Pfizer’s announcement today that early analysis of its coronavirus vaccine trial with German firm BioNTech showed positive results prompted a flurry of misleading claims about the timing and nature of the vaccine. Pfizer says it is 90% effective. The vaccine is supposed to prevent future infections by using anti-bodies.
- Vaccine candidate was found to be more than 90% effective in preventing COVID-19 in participants without evidence of prior SARS-CoV-2 infection in the first interim efficacy analysis
- Analysis evaluated 94 confirmed cases of COVID-19 in trial participants
- Study enrolled 43,538 participants, with 42% having diverse backgrounds, and no serious safety concerns have been observed; Safety and additional efficacy data continue to be collected
- Submission for Emergency Use Authorization (EUA) to the U.S. Food and Drug Administration (FDA) planned for soon after the required safety milestone is achieved, which is currently expected to occur in the third week of November
- Clinical trial to continue through to final analysis at 164 confirmed cases in order to collect further data and characterize the vaccine candidate’s performance against other study endpoints
High-profile accounts such as the president’s son Donald Trump Jr. suggested that the pharmaceutical giant’s announcement was linked to Joe Biden’s victory in the US presidential election. “The timing of this is pretty amazing,” he wrote on Twitter, adding: ”Nothing nefarious about the timing of this at all right?” in a post that received more than 11,200 retweets. Others from pro-Trump quarters, including Republican congressional candidate Errol Webber, who lost to Democrat Karen Bass on November 3, tweeted, “How much do you want to be [sic] Pfizer intentionally didn’t announce before the election just to not give Trump the W?” in a post that attracted 1,700 interactions, including nearly 600 shares. British businessman and anti-lockdown campaigner Simon Dolan added to this narrative by pointing to the type of vaccine itself: “90% protection. No safety concerns reported. Completely experimental approach. Must be a miracle. And just a couple of days after the US election…..” in a post that received 3,400 interactions.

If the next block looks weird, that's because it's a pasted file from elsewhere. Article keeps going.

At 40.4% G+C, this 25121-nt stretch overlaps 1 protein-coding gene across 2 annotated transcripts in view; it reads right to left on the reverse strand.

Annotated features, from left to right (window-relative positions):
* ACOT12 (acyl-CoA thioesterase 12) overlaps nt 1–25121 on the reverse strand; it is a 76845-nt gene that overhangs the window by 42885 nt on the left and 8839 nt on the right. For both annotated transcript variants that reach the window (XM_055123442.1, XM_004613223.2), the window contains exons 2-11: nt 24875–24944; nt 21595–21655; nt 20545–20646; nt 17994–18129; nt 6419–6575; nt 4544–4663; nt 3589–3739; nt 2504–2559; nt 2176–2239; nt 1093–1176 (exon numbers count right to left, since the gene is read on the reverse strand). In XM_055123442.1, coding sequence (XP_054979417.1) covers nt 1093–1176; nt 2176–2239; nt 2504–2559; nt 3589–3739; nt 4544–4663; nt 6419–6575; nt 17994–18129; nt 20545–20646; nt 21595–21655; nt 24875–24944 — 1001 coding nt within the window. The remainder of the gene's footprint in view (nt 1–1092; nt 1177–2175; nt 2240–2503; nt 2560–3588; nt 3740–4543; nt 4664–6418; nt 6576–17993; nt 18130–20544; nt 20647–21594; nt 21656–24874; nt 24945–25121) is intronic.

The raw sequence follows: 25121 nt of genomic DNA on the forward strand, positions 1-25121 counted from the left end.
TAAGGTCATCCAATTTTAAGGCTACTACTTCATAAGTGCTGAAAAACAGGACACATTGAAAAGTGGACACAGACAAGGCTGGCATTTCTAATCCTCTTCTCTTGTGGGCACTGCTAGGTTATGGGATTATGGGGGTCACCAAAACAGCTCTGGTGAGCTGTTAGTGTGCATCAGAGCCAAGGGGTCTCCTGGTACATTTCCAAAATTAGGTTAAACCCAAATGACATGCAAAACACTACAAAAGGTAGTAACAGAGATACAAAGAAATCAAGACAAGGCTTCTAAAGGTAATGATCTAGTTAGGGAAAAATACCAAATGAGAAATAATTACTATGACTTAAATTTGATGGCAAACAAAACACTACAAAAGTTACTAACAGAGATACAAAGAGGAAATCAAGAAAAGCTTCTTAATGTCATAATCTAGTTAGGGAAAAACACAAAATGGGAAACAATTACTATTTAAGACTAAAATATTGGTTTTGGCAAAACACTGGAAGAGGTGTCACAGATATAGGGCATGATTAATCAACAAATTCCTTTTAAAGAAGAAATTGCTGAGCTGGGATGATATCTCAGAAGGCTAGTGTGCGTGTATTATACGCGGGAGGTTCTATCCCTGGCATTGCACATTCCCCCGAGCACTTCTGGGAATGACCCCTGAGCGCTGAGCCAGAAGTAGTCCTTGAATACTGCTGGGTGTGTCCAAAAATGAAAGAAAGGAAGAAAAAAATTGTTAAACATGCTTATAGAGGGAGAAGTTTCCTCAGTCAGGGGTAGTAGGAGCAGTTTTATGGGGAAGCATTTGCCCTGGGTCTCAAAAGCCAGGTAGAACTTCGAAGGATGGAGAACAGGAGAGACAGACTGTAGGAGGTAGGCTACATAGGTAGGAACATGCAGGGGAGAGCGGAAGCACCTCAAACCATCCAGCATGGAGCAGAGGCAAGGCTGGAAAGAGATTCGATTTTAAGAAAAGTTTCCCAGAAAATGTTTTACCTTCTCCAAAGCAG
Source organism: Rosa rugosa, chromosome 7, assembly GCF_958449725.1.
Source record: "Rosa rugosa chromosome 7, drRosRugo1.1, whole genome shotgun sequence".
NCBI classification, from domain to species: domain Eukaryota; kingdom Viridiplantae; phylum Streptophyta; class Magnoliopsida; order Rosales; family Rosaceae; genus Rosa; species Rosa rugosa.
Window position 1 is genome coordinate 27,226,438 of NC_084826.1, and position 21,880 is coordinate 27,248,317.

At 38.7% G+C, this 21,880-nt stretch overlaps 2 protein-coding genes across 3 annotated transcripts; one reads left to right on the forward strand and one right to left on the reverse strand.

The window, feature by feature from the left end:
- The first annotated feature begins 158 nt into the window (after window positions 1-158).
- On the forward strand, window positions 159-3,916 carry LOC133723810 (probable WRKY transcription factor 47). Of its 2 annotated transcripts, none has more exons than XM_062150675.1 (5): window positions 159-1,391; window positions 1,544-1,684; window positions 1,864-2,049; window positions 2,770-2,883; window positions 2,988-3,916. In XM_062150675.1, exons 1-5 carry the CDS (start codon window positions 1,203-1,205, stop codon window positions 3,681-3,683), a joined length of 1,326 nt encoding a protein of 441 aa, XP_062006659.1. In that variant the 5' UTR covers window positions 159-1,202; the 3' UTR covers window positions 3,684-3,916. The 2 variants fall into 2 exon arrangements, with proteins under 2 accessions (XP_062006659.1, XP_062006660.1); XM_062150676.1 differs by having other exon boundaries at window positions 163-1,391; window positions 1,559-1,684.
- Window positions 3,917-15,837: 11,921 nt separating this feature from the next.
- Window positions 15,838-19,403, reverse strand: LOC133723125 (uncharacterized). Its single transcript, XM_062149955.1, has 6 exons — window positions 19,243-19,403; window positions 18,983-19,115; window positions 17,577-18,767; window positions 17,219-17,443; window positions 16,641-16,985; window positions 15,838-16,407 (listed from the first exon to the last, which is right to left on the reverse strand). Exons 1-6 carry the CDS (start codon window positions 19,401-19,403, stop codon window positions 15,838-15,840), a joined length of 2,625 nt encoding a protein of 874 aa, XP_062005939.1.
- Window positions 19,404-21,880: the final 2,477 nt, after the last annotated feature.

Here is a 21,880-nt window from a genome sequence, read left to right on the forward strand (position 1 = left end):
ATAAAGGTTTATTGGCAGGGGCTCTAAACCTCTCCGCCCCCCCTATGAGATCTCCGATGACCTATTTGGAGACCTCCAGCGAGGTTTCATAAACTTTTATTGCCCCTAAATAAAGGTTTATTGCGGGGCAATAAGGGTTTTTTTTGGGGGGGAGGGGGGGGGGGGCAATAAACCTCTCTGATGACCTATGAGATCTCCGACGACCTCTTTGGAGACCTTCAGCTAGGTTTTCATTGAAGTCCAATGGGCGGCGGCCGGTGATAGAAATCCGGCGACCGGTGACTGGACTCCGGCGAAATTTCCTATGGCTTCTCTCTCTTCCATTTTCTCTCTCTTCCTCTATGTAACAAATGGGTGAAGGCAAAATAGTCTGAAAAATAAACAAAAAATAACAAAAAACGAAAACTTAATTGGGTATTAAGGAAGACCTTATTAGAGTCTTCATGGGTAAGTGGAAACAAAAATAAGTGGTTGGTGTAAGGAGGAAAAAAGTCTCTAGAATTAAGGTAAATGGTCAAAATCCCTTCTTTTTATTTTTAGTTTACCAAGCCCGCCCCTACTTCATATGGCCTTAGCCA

Pfizer’s vaccine uses messenger RNA (mRNA) to inject part of the virus’s genetic code in order to train the immune system. This novel and experimental approach has fueled conspiracy theories online, including the false claim that such injections “alter your DNA.” Skepticism around a potential vaccine for Covid-19 is reportedly an area of concern in many countries, fueled by a highly engaged and organized online anti-vaccine movement, which may now be exacerbated by the spread of misinformation surrounding the US election.